Erysipelas is a disease that can sneak up on your herd. You might not have any problems with it for years. And if you decided to stop vaccinating pigs for erysipelas, your herd will either escape the disease or eventually it will catch up with you – more likely the latter.

What you should know is that the incidence of erysipelas in U.S. swine has increased during the 1990s.

What is erysipelas?
It is a disease caused by bacteria named Erysipelothrix rhusiopathiae. This bacterium is found worldwide and can cause disease in many animals besides pigs. Among the potential candidates are sheep, birds, reptiles, fish and even man.

Hogs are susceptible to at least 15 of the 28 identified E. rhusiopathiae serotypes. In the United States most isolates from sick pigs are serotype 1a, followed by 2, 5, and 1b. Serotypes 1 or 1a are most common in sudden outbreaks, whereas serotype 2 is most common in erysipelas cases that causes chronic problems in a herd.

How do pigs get infected?
The main source of infection for pigs is other pigs.

Pigs can carry E. rhusiopathiae strains that can cause disease, and they can carry strains that never seem to create any problems. Erysipelothrix rhusiopathiae has been isolated from the tonsils, skin, fat and lymph nodes of healthy market hogs at slaughter.

The organism can enter a herd with incoming seedstock, or healthy pigs already in your herd may be carrying it. If healthy carrier pigs get stressed by management procedures, their environment or other diseases, or if you stop vaccinating pigs for erysipelas, bacteria may multiply in the healthy pigs and become sufficient to cause disease. It could then spread to other pigs within your herd.

The bacteria is most likely transmitted by direct snout-to-snout or manure-to-snout contact. A contaminated environment is a less common source. However, E. rhusiopathiae is resistant to adverse environmental conditions. It can survive in soil for up to 35 days.

Feral and domestic animals, rodents and possibly insects may be a source of infection for swine. It also may be found in contaminated fish meal, water and soil. Pigs can be infected by ingesting contaminated feed and water or through exposure of skin wounds.

What are the signs?
Infection may produce a combination of results. You may see no visible problems in pigs, have a sudden outbreak, or develop a chronic herd problem.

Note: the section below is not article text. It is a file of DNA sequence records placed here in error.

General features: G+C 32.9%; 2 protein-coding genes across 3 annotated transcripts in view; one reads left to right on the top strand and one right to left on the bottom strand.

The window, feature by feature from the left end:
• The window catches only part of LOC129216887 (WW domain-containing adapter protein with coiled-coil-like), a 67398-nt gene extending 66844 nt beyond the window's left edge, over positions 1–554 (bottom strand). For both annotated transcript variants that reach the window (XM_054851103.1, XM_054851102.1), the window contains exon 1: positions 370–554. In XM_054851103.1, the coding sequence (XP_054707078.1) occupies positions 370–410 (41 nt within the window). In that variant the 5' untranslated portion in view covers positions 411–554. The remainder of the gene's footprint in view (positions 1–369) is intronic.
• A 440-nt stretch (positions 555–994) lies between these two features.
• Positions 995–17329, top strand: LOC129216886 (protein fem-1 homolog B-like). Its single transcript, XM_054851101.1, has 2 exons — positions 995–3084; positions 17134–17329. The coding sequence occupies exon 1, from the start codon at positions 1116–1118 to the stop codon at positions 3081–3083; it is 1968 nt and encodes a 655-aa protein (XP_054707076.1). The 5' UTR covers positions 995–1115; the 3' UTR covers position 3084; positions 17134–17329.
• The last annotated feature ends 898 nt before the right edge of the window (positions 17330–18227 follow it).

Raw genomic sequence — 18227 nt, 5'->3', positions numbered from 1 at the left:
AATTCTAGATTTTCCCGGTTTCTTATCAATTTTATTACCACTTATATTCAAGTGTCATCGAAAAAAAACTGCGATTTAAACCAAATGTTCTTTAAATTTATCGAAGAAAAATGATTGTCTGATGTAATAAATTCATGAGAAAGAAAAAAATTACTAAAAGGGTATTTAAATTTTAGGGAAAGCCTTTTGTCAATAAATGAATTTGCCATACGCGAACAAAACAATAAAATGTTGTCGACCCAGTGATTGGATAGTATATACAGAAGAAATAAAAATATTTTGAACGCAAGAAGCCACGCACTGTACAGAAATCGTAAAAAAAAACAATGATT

Again, healthy pigs can become infected with erysipelas, carry the organism and never show any outward signs of illness. By comparison, some infected pigs will appear mildly to extremely ill. You may see sudden death or pigs that become inactive, go off feed, have high fevers and appear lame or stiff. Sometimes abortions will occur in gestating sows.
Often red, raised, rhomboid skin lesions surface, giving erysipelas its nickname "diamond skin disease." Although red, diamond-shaped patches can be characteristic of this disease, don't jump to a diagnosis.

In some cases of erysipelas, red diamonds are not seen at all. Moreover, other bacteria (Actinobacillus suis, some kinds of Salmonella and others) that enter the pig's bloodstream have the potential to cause red diamonds on the skin.
Pigs that have recovered from a sudden infection can have chronic ailments including arthritis and heart problems (although that's a less frequent occurrence).

When should I call my veterinarian?
If you notice any of the signs listed, call your veterinarian to get a diagnosis. You might see a bluish or reddish tint to the snout, ears, tail, feet or belly. That's a sign of a bacterial blood infection.

When bacteria get into the bloodstream, the blood flow to the pig's extremities is impaired and the tissues begin to die due to lack of oxygen and nutrients.

Again, it's important to get a diagnosis because other bacteria besides E. rhusiopathiae can cause such signs. It's important to begin the correct treatment as soon as you can.

The good news is that erysipelas is easily treated with antibiotics. But remember to wait until your veterinarian collects samples from affected pigs before you begin. Treatment with antibiotics can interfere with the test by preventing bacterial growth on culture plates at the diagnostic lab. It's important to get good samples for an accurate diagnosis.

As soon as possible after your veterinarian has taken samples, start treating affected pigs for the suspected disease. When the diagnosis is confirmed, continue appropriate treatment and plan preventive strategies.

How can you minimize infection risk?
Start with preventive methods including biosecurity to prevent direct infection from other animals and sanitation to avoid feed and environment contamination. Modified-live-virus and killed-virus erysipelas vaccines are commercially available and usually work well if administered according to the label directions.

For example, if you are using a modified-live erysipelas vaccine in a water delivery system, it's important not to administer antibiotics in the water. Antibiotics will kill the erysipelas vaccine and render it ineffective.

In some cases, vaccination failures can occur when the serotype causing the outbreak was not contained in the vaccine. Vaccination can provide up to six months of protective immunity.

Most pre-breeding sow vaccines include erysipelas protection. I recommend that you talk with your veterinarian to decide whether you should consider vaccinating other pigs in your herd for the disease.

Sandy Amass is a veterinarian at Purdue University's Swine Production Medicine Group, West Lafayette, Ind.